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Photographing Jewelry: I'm Learning
opal
laurieopal
I haven't been writing abut the process of learning to photograph the jewelry very much because I thought it was boring. [info]elisem  just convinced me that it isn't

I'm working on taking photos of the Terry Pratchett broomstick pendant  (Granny Weatherwax) and the deadly night shade pendant. It's so different from what I usually do.

All photo work is  light.

Portrait work
is a combination of composition and working with a model to evoke a sense of who they are. Landscape work is composition.

In landscape work (if you're outside) you work with changing light.  When I do portraits I do assisted natural light (one small photo light) and I have some control of the light.

Until my present In-Camera Project, all my work has been black and white and film.

Jewelry requires a knowledgeable control of light.  (Something I'm very much still learning about)  No composition, simply (except it's very difficult) the accurate representation of a small detailed object.  I'm still at the stage where I'm experimenting with right light.  And in terms of the jewelry I'm still learning about digital color representation in different controlled lighting.

If you follow my journal you can see the learning process in the jewelry images. Anyway it's all still being very much of a process right now.  Any thoughts are appreciated.

I hope to have the images up in a couple of days.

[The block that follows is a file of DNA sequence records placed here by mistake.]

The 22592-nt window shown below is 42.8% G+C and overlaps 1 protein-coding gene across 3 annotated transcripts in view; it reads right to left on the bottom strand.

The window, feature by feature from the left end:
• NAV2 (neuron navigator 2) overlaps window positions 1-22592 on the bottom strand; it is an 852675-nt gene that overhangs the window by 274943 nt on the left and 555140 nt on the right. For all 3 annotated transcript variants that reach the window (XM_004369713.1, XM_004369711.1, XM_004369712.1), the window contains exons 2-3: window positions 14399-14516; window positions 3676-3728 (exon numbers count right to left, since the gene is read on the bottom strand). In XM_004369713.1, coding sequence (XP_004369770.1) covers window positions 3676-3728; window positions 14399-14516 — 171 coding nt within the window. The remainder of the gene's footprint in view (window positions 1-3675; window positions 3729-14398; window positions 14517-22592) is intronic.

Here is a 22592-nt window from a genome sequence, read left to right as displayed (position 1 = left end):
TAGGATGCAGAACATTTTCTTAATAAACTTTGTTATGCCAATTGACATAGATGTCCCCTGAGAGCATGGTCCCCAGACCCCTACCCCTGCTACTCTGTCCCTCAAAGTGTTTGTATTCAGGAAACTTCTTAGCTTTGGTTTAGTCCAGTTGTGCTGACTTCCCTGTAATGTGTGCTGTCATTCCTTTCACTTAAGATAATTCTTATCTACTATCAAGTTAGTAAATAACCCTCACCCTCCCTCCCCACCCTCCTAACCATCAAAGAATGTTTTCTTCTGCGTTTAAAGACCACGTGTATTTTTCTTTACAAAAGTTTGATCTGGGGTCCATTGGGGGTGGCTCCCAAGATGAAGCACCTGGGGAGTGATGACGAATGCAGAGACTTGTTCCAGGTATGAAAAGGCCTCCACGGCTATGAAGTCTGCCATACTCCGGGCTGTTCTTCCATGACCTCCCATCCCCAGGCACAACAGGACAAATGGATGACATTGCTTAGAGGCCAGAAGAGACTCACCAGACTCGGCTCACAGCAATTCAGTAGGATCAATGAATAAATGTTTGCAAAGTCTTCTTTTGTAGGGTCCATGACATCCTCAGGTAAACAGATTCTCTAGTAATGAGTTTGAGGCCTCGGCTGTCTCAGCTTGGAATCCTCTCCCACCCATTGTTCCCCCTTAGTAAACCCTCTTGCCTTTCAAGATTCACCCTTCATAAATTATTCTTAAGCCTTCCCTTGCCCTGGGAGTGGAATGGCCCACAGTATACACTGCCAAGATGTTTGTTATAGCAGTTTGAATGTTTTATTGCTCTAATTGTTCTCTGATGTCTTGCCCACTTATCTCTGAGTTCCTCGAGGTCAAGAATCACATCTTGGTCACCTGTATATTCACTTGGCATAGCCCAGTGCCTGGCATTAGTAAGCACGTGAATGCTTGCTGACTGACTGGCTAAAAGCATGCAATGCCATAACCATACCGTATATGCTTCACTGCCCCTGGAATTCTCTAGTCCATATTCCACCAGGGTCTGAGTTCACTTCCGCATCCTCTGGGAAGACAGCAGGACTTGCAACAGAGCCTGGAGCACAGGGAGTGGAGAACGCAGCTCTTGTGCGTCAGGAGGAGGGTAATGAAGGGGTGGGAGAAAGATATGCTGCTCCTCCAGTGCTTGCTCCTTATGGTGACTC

Mood: Thoughtful

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This is highly relevant to my interests! I'm having a terrible time getting good photos of my jewelry, only some of due to a not-so-great camera. Because if I change the background, everything I thought was right is suddenly wrong, and I haven't worked out how to balance the light and exposure and all that.

I'm using a just Ok digital camera, a Canon power shot SD750.

I'm going to get some high watt photo bulbs to use through a shadow box and see what that does. Color of bulbs really affects things.

I built my own light box a while back, but it's still been frustrating. The outraged look the SO got when I told him I was using one bright incandescent, and one fluorescent, to light the thing tells me I may need to change out one of those bulbs for something else. Hey, it's what I had on hand!

He's also told me I can/should use one of his tripods, and will loan me one of his cameras (might be a Casio) which has all the manual settings in the world. I've got a Casio S600 or something, which is limited in what I can set manually.

Tripod sounds good since that will let you use a really low ISO.

The bulbs clearly effect the colors.

I bought a light box inexpensively that I think is bigger then I may need (24") but I'm going to continue to use it as I learn at least for a while

Well, I'm certainly interesting in the process. I don't feel anything like fully in control of my forays into the area!

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